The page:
A 4500km belt of scorching weather stretching from Broome in Australia’s northwest all the way to the country’s southeast could prove “dangerous” in the coming days, a climate scientist has warned.
The all-time record for Australia’s hottest ever November day could soon be broken, with the mercury rising close to 50C.
There’s also a possibility central Sydney and Adelaide could top out at 40C. Sydney’s west is expected to easily get into the 40s on both Saturday and Sunday.
“There’s a big build-up of heat in a belt stretching from Broome to Canberra. Once we get to Thursday that will start to kick in across the south and east and peak on the weekend,” said Dr James Goldie from Monash University’s Climate Change Communications Research Hub.
Towns nearing 50C
Goldie singled out Echuca and Kerang, in Victoria, as two towns that could break their all-time monthly heat records.
Kerang’s record November high of 44C, set in 2012, is set to be equalled on Saturday and it wouldn’t take much for it to be beaten.
But that’s small fry compared to Tarcoola, Roxby Downs and Oodnadatta in South Australia and Birdsville in outback Queensland.
Right in the path of the heat conveyor, Tarcoola could see temperatures exceed its previous best of 48.7C on Saturday, which would mean the rural town would become the site of Australia’s hottest November day in history.
However, Tarcoola is more or less a ghost town these days. But the nearby mining community of Roxby Downs, which has 6000 residents, a Woolies, Mitre 10 and a Subway, is not far off that.
“There is a potential for the hottest November temperatures on record anywhere in Australia to be beaten if this system does slightly exceed expectations,” said Sky News Weather meteorologist Rob Sharpe on Tuesday.
Adelaide, Canberra, Melbourne and Sydney are all in the crosshairs of the blistering conditions, which are being cranked up by a large high-pressure system in the Tasman Sea, dragging that hot air from mainly northern Western Australia south and eastwards.
Broome is seeing regular days in the mid-30s and, as that weather drifts through Central Australia, it slowly cooks even further.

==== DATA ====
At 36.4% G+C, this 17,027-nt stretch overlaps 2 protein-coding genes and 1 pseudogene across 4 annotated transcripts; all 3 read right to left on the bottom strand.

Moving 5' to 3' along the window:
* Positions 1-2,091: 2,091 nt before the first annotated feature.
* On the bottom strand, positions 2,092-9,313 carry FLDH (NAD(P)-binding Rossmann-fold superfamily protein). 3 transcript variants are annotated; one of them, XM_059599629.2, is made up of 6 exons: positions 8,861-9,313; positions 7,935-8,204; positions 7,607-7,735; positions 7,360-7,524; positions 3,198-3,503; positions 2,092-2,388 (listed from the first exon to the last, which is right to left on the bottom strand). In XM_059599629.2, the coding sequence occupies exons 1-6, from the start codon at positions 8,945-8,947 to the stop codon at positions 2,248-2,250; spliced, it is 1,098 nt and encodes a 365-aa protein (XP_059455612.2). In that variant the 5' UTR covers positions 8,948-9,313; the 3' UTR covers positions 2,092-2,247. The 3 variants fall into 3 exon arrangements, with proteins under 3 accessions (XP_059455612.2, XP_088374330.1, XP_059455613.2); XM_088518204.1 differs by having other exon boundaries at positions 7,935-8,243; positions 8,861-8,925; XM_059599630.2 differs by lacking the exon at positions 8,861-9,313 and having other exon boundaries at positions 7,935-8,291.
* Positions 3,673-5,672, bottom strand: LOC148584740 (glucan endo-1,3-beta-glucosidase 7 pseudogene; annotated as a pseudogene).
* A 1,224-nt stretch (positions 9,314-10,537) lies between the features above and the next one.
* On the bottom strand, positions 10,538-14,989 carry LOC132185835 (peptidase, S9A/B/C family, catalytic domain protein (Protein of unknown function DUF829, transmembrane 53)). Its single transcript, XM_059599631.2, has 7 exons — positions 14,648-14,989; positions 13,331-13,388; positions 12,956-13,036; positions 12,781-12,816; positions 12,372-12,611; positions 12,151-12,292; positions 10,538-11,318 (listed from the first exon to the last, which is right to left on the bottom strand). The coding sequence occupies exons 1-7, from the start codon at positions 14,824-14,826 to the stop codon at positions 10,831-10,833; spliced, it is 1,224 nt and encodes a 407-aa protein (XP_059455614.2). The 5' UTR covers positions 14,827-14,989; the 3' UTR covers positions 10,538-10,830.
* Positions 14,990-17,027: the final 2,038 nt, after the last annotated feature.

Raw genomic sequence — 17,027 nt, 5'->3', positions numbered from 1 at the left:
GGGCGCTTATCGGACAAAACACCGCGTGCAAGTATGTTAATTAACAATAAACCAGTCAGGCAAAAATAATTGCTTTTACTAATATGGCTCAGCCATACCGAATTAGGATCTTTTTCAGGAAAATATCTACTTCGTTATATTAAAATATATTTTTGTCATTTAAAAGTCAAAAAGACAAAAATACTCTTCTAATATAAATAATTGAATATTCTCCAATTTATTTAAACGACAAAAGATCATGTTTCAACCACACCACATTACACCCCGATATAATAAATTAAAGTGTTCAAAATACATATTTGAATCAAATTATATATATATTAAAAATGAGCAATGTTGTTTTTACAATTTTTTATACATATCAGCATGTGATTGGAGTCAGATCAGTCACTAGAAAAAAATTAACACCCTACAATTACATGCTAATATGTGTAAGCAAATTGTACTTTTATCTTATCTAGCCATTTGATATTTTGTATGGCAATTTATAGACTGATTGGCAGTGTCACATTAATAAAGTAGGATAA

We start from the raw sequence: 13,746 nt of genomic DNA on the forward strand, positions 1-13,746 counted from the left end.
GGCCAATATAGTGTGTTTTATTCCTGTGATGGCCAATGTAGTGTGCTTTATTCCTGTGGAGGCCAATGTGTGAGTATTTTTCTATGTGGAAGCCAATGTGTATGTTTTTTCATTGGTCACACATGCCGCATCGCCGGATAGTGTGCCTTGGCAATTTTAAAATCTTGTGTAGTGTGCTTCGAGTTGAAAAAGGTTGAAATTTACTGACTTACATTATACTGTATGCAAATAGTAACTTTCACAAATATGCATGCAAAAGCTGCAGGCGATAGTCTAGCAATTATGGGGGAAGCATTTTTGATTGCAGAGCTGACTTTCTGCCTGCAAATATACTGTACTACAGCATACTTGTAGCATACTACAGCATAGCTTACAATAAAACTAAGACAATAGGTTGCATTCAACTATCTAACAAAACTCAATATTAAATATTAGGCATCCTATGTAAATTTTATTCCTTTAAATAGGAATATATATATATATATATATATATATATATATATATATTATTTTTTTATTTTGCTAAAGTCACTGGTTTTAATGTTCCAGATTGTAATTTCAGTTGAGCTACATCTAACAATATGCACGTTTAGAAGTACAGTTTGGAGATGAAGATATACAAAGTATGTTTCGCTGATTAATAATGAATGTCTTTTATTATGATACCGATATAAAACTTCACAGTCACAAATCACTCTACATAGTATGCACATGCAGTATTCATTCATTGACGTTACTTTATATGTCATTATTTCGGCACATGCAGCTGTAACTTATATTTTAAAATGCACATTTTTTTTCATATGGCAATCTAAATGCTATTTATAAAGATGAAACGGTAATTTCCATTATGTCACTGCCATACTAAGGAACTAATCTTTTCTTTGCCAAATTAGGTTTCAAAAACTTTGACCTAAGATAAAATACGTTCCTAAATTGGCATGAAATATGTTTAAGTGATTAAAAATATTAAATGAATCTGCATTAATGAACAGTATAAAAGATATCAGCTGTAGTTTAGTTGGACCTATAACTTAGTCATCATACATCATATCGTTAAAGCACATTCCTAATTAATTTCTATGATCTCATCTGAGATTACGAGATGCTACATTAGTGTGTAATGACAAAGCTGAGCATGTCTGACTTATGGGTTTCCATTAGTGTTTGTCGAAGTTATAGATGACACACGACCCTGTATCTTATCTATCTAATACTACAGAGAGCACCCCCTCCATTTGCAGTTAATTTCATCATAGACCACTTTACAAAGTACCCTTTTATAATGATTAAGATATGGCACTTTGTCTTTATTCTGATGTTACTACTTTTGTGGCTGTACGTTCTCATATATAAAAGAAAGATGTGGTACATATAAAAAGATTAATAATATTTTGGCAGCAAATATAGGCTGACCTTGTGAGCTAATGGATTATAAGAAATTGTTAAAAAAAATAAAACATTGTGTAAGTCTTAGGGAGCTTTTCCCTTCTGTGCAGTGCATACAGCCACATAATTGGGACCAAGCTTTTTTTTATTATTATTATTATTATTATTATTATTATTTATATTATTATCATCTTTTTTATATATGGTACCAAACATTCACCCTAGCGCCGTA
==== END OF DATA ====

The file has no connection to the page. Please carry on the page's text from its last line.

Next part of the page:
Goldie said a pulse in the Madden-Julian Oscillation was another factor at play. This is a climate driver in tropical regions that circles the globe every month or so and has a particularly strong influence during spring and summer.
While it can bring rain to Northern Australia, its current position, further from the continent, drags moisture away.
Goldie said he doubted the 50C barrier would be broken this week. But Australia was nonetheless set for an “exceptional” heatwave event, with some places experiencing multiple days in the mid-40s.
Even in places cooler than that extreme, there could still be a large impact on health due to the heatwave’s arrival early in the season.
“November heatwaves are first out of the gate and that can leave people flat-footed as our bodies are not yet adapted to it physically and we can underestimate the effects,” he said.
“It can be dangerous and we really encourage people to start thinking about bushfire plans.
“In the aged care system – where people are vulnerable to heat stress – but unlike a bushfire, a hot day may not seem remarkable, that’s often when people are not checked upon.”
Goldie said people needed to ensure they didn’t do “silly things” in the upcoming heat like leaving animals or children in cars, or not carrying water.
“It’s the transition season; that’s when people think it’s not dangerous and that’s when they make mistakes.”
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